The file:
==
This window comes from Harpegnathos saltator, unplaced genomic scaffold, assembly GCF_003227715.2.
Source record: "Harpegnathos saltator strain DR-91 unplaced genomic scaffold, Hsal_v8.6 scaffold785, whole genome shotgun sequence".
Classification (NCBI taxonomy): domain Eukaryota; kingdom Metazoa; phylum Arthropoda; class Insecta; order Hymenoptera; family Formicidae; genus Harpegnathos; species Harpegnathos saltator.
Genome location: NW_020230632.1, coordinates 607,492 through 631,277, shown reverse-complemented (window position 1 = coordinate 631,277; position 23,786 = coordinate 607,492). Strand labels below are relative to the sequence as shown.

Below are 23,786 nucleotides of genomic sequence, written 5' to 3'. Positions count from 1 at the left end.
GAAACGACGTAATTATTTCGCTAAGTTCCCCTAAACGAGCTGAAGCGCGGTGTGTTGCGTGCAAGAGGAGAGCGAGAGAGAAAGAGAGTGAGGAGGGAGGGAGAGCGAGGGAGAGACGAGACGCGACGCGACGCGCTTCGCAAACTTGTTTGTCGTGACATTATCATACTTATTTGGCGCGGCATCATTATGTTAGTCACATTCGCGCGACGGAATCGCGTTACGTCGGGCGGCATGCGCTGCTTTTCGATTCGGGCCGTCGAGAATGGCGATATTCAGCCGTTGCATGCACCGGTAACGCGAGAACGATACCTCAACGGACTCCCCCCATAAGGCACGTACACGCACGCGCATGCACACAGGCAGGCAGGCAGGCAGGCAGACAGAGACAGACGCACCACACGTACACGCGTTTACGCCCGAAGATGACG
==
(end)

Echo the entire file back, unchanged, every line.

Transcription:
This window comes from Harpegnathos saltator, unplaced genomic scaffold, assembly GCF_003227715.2.
Source record: "Harpegnathos saltator strain DR-91 unplaced genomic scaffold, Hsal_v8.6 scaffold785, whole genome shotgun sequence".
Classification (NCBI taxonomy): domain Eukaryota; kingdom Metazoa; phylum Arthropoda; class Insecta; order Hymenoptera; family Formicidae; genus Harpegnathos; species Harpegnathos saltator.
Genome location: NW_020230632.1, coordinates 607,492 through 631,277, shown reverse-complemented (window position 1 = coordinate 631,277; position 23,786 = coordinate 607,492). Strand labels below are relative to the sequence as shown.

Below are 23,786 nucleotides of genomic sequence, written 5' to 3'. Positions count from 1 at the left end.
GAAACGACGTAATTATTTCGCTAAGTTCCCCTAAACGAGCTGAAGCGCGGTGTGTTGCGTGCAAGAGGAGAGCGAGAGAGAAAGAGAGTGAGGAGGGAGGGAGAGCGAGGGAGAGACGAGACGCGACGCGACGCGCTTCGCAAACTTGTTTGTCGTGACATTATCATACTTATTTGGCGCGGCATCATTATGTTAGTCACATTCGCGCGACGGAATCGCGTTACGTCGGGCGGCATGCGCTGCTTTTCGATTCGGGCCGTCGAGAATGGCGATATTCAGCCGTTGCATGCACCGGTAACGCGAGAACGATACCTCAACGGACTCCCCCCATAAGGCACGTACACGCACGCGCATGCACACAGGCAGGCAGGCAGGCAGGCAGACAGAGACAGACGCACCACACGTACACGCGTTTACGCCCGAAGATGACG